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You Can’t Sit With Us: Furniture’s Future in Fighting Phonies

You Can’t Sit With Us: Furniture’s Future in Fighting Phonies

Katia Alcantar

There are countless ways to design a chair. The designer of the chair on which you are currently sitting may have designed it for style, comfort, utility, or all of the above.  The more consumers enjoy the design, the more likely the designer will want to protect his intellectual property through trade dress to combat knockoffs, preserve his exclusive right to distinguish his product, and prevent other companies from free-riding on his marketing expenditures. The more functional the chair’s design, however, the less likely it will acquire trade dress. Indeed, some legal scholars believe that there is no possibility of furniture articles acquiring trade dress because furniture is functional.[1]

But that belief is misleading; manufacturers of mid-century modern and modern classics like Herman Miller, Emeco, and Knoll have properly acquired trade dress for classics like the Eames Lounge Chair,[2] the Navy Chair,[3] and the Barcelona Chair[4]. These companies are popular targets of the knockoff and counterfeit trade, yet they better serve society’s interest by relieving the trade deficit, practicing social and environmental responsibility, and providing durable, value-retaining furniture. Nonetheless, the functionality doctrine may hinder these furniture manufacturers from acquiring trade dress.

The Lanham Act governs trademark and trade dress law;[5] it protects markholders, consumers, and competitors. Although the Lanham Act may effectively grant a monopoly on the overall look and design of a product through trade dress, it also prohibits protection of functional features to avoid burdening fair competition.[6] Acquiring trade dress for original design can therefore turn on how courts define and apply the functionality test.[7]

This Note will address the circuit split regarding consideration of alternative designs under the first prong of the functionality test set forth in TrafFix v. Marketing Displays, Inc.[8] It will describe how the split has affected the courts’ determination of functionality in design features of furniture articles. The Note will show that courts will severely curtail the trade dress eligibility of a chair if they continue to unpredictably apply a piecemeal analysis on design elements; conflate utility and functionality or overlook the comprehensive definition of “essential”;[9] and refuse to consider as evidence the alternative designs under the first prong of functionality. The future of trade dress registrations on the Federal Register for classic designs (like the Eames Lounge Chair) is solid; such designs will continue to be registrable because the Trademark Manual of Examining Procedure requires examining attorneys to apply the Morton-Norwich factors. However, if a competitor challenges a design, the product owner, even with incontestable trademark status, must overcome the obstacles of inconsistency and misapplication in the federal courts. Lastly, this Note will argue that, given the realities of copycat furniture companies and the purpose of the Lanham Act, the critique that trade dress unfairly monopolizes product designs in this niche is unwarranted.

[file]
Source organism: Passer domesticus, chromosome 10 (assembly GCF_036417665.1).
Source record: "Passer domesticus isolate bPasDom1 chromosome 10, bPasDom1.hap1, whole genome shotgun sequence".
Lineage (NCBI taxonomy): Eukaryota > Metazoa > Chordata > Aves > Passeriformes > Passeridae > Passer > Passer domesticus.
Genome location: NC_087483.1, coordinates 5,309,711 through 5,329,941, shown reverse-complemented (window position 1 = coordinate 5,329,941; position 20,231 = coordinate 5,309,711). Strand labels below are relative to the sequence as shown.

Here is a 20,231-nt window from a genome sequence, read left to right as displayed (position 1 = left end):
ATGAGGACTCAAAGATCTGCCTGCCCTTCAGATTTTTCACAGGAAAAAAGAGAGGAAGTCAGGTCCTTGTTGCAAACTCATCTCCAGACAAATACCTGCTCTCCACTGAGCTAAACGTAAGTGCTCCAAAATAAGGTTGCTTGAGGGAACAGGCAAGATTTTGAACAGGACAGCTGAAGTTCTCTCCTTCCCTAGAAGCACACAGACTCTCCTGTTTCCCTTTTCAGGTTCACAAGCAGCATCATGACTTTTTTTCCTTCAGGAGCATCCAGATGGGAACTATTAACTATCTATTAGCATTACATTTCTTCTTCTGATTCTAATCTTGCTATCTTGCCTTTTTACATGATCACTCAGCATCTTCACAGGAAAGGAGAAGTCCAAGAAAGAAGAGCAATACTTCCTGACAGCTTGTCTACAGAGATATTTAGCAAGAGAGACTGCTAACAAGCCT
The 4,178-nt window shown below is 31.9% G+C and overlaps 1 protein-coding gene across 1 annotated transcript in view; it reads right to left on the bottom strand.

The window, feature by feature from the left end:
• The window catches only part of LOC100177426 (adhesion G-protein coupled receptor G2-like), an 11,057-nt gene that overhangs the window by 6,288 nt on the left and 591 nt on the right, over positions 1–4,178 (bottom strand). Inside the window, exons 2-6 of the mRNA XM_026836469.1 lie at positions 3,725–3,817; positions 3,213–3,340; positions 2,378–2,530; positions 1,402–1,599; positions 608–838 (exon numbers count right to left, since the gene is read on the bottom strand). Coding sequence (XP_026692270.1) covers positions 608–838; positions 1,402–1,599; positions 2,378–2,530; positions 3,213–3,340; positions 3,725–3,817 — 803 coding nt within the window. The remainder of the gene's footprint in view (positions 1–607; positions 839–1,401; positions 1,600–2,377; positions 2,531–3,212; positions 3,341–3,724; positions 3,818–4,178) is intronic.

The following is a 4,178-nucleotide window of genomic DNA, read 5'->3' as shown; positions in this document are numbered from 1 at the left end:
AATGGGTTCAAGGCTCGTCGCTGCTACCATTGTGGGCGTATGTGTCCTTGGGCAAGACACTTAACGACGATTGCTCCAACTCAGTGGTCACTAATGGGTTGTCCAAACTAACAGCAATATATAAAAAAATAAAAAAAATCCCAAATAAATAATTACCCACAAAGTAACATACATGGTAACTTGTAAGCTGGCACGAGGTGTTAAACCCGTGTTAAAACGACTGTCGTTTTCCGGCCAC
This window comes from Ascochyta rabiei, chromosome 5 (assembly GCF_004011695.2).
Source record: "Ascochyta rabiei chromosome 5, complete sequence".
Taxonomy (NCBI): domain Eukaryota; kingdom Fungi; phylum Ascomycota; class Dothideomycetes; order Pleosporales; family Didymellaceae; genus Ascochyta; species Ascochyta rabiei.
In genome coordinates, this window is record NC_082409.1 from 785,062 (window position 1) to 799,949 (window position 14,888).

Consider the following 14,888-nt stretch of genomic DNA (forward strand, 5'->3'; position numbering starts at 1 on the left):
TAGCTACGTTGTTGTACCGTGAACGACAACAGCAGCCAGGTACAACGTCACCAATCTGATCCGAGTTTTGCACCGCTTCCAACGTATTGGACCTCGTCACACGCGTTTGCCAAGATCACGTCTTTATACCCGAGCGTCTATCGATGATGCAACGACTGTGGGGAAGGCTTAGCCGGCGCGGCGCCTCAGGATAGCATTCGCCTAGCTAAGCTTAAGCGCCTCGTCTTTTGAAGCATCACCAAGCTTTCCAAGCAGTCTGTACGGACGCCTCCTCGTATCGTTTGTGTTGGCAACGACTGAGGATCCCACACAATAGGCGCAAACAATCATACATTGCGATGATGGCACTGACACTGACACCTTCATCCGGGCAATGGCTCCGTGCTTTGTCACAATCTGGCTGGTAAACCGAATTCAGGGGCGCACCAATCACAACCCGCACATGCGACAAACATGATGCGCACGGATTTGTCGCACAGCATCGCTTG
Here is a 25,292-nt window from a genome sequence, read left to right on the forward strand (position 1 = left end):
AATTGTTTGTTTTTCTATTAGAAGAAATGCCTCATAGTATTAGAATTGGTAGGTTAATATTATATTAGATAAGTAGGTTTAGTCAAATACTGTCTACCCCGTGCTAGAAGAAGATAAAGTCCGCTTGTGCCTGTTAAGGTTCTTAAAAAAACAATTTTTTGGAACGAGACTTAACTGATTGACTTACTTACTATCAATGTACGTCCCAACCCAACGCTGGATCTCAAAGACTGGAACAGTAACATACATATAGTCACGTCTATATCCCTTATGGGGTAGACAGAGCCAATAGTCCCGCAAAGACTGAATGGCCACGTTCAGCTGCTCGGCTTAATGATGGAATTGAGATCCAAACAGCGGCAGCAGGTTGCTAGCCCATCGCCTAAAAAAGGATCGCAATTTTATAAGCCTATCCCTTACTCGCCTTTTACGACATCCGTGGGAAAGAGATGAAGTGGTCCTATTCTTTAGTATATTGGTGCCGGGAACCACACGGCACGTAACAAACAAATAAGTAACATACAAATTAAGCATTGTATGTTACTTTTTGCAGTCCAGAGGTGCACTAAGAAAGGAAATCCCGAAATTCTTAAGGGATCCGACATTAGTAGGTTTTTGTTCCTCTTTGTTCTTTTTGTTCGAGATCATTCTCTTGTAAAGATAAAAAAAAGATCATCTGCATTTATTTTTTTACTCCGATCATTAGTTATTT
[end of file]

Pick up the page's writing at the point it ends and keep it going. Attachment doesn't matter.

Questions and inquiries regarding this Note may be forwarded to the author at 

[1] Kimberly Allen Richards, Comment: Should Furniture Become Fashion-Forward? Applying Fashion’s Copyright Proposals to the Furniture Industry, 11 Wake Forest J. Bus. & Intell. Prop. L. 269 (2010).

[2] USPTO Image Trademark, No. 2716843 (Filed Oct. 26, 1995).

[3] USPTO Image Trademark No. 75486564 (May 18, 1998).

[4] USPTO Image Trademark No. 76556817 (Oct. 22, 2003).

[5] 15 U.S.C. § 1127 (2012).

[6] 15 U.S.C. § 1115 (2012); Qualitex Co. v. Jacobson Prods. Co., 514 U.S. 159, 164-65 (1995).

[7] Provided that the other elements, secondary meaning and likelihood of confusion, are also met. 15 U.S.C. § 1125(a); Wal-Mart Stores, Inc. v. Samara Bros. Inc., 529 U.S. 205 (2000) (ruling that product designs can never be inherently distinctive and thus must prove that it has acquired secondary meaning).

[8] TrafFix Devices, Inc. v. Mktg. Displays, Inc., 532 U.S. 23 (2001). According to the Supreme Court in TrafFix, a court should first examine whether a product feature is essential to the use or purpose of a product and whether such features affect the product’s cost or quality. Id. at 33–34. This is the first prong. The second prong of the doctrine seeks to answer whether exclusive use of a product feature would create a significant non-reputation related disadvantage and if there are alternative designs available. Id. If the product feature is still non-functional, a court may continue on to the other requisite elements of secondary meaning and likelihood of confusion. Id.

[9] Functionality is defined as that which is essential to the use or purpose of the article or affects the cost or quality of the article. TrafFix, 532 U.S. at 33.

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